An edge or border is a transition area between forest and grassland. Its flora benefits from a certain amount of sunlight allowing the development of many flowering plants. The cooling effect of shade lengthens the blooming period, which is a boon for pollinators. As this ecosystem is not suitable for mowing or grazing it has become a refuge for wildlife that enjoys its abundance of food and shelter. Within it thrives a very rich fauna.
Here, in addition to bringing sheep and cattle, people used to till the soil. Can you spy the wild cherry (Prunus avium) down the slope and the stone wall that used to delineate a vegetable garden? In fact, since men have abandoned these areas, the forest has gradually reclaimed the meadow which gets more moisture and more shade as a result. Among other shrubs barberry (Berberis vulgaris), has established itself; from its prickly branches hang racemes of yellow flowers which will produce edible red berries come September. You may also recognize some wild roses (Rosa sp), raspberries (Rubus idaeus), and Alpine currants (Ribes alpinum).
A number of edge associated herbaceus species are also to be found. You can most certainly spot a few strawberries (Fragaria vesca), and male ferns (Dryopteris filix-mas) growing on rocks, or even wood
cranesbills, also called woodland geraniums (Geranium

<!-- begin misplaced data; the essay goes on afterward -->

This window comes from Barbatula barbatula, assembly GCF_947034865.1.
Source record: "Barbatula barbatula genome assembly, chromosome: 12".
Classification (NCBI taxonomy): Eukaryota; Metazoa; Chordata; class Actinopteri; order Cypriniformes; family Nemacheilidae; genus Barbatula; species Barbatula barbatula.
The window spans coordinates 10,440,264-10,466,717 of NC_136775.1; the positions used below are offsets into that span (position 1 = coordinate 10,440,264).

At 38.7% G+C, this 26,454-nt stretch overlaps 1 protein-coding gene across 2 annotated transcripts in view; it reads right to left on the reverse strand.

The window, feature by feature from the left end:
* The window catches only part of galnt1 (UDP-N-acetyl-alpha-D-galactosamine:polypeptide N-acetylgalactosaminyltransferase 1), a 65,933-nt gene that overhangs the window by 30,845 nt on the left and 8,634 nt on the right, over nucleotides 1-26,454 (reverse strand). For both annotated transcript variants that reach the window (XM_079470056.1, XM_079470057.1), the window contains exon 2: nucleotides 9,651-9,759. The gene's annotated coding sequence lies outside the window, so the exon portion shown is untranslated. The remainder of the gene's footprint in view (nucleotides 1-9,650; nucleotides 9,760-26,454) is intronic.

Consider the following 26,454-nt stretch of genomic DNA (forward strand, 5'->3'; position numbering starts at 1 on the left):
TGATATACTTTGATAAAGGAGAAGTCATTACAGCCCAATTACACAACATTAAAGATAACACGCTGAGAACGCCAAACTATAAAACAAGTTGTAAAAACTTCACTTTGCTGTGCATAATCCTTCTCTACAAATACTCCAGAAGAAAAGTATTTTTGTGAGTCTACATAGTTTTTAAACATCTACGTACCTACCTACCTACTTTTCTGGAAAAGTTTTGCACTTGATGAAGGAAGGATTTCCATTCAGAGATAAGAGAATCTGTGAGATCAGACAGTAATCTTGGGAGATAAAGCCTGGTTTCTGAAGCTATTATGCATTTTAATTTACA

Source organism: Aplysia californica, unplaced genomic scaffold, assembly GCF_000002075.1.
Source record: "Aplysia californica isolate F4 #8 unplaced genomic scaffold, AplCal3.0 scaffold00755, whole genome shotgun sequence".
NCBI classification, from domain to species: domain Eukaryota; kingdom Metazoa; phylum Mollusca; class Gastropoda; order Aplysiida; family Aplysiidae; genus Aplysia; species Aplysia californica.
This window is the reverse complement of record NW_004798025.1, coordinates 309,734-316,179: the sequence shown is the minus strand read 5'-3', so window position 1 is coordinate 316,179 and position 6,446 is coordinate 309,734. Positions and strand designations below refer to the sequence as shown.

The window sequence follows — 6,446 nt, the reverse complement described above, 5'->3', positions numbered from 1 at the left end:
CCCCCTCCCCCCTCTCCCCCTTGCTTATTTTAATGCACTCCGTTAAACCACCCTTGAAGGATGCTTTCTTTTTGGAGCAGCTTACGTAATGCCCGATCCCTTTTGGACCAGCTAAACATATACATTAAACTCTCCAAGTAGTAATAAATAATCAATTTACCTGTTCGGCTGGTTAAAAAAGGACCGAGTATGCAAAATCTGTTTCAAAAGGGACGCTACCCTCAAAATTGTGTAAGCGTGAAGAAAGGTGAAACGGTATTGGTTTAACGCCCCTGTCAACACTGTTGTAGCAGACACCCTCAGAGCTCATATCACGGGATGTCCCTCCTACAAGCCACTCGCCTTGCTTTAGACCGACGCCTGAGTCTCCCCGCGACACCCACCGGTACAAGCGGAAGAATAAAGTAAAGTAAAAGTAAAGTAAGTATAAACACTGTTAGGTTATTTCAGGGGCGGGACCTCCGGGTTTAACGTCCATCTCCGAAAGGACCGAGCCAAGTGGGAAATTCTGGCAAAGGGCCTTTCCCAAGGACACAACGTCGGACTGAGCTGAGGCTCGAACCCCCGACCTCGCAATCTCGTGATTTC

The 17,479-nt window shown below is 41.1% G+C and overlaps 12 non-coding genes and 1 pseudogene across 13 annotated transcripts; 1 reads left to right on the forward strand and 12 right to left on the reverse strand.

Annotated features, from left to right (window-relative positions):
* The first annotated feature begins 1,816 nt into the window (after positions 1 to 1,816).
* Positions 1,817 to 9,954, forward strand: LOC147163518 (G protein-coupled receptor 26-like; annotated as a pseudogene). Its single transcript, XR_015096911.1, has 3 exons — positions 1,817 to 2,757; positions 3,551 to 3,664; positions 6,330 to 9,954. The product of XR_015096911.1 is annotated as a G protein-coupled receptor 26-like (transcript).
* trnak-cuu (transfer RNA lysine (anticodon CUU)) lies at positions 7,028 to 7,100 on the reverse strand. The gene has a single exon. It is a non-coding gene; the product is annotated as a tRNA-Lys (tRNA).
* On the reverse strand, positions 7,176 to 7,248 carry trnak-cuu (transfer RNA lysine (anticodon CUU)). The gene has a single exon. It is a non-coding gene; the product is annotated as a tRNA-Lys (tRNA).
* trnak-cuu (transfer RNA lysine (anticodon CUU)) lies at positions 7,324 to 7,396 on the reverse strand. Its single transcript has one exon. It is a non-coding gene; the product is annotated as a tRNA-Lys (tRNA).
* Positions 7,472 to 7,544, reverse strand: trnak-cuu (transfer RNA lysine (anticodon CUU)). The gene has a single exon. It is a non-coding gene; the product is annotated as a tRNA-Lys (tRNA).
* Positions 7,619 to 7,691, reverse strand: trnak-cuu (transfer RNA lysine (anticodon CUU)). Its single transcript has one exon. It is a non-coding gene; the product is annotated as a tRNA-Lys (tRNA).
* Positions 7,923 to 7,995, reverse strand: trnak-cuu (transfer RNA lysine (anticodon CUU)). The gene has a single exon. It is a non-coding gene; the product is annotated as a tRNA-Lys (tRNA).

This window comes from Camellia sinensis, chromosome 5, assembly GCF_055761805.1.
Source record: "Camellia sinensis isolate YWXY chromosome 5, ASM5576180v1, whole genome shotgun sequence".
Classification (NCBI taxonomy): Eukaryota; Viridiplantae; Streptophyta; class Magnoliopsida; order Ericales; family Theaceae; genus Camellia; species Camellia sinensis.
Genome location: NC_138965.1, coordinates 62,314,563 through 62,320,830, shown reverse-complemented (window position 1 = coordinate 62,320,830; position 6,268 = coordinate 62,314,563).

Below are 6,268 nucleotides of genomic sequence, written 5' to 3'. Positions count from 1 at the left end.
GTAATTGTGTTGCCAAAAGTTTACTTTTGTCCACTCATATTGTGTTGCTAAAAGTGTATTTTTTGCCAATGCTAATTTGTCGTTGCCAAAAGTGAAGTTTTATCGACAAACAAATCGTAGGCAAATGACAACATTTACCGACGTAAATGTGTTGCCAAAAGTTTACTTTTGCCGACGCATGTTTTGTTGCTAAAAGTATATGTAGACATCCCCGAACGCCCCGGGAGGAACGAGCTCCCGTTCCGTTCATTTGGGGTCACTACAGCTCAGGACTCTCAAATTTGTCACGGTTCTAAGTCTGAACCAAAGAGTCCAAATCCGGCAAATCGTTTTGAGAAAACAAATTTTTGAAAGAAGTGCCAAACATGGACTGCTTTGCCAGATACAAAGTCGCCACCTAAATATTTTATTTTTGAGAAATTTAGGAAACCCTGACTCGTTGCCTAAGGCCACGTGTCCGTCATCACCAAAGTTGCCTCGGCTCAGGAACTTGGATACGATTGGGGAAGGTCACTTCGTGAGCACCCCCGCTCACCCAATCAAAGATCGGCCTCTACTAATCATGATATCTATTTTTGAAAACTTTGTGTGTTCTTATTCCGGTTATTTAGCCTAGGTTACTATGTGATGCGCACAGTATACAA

Still, the forest cannot expand everywhere. Can you see this rock pile? Plants that require a lot of humus
cannot grow on this type of surface but those that are tolerant of dry conditions (xerophile) will survive. They
are often aromatic plants such as oregano (Origanum vulgare) or Breckland thyme aka mother of thyme (Thymus serpyllum). You may also see common mouse-ear chickweed (Cerastium fontanum), forming a
mantle of small white flowers with notched petals, or forget-me-not (Myosotis sp) whose striking five petal
blue flower is not easily forgotten. These siliceous rocks are the natural habitat of nettles (Urtica
dioica), which grow in all nitrogen enriched areas, as well as sorrel (Rumex scutatus), with its shield shaped leaves.
What will this station look like thirty years from now? Eventually, shrubs will be replaced by forest and, in shaded areas, xerophile species are likely to be replaced by plants that are better adapted to the prevailing ambient moisture.
Text : Céline Vuitton et Mirko D'inverno, field botanists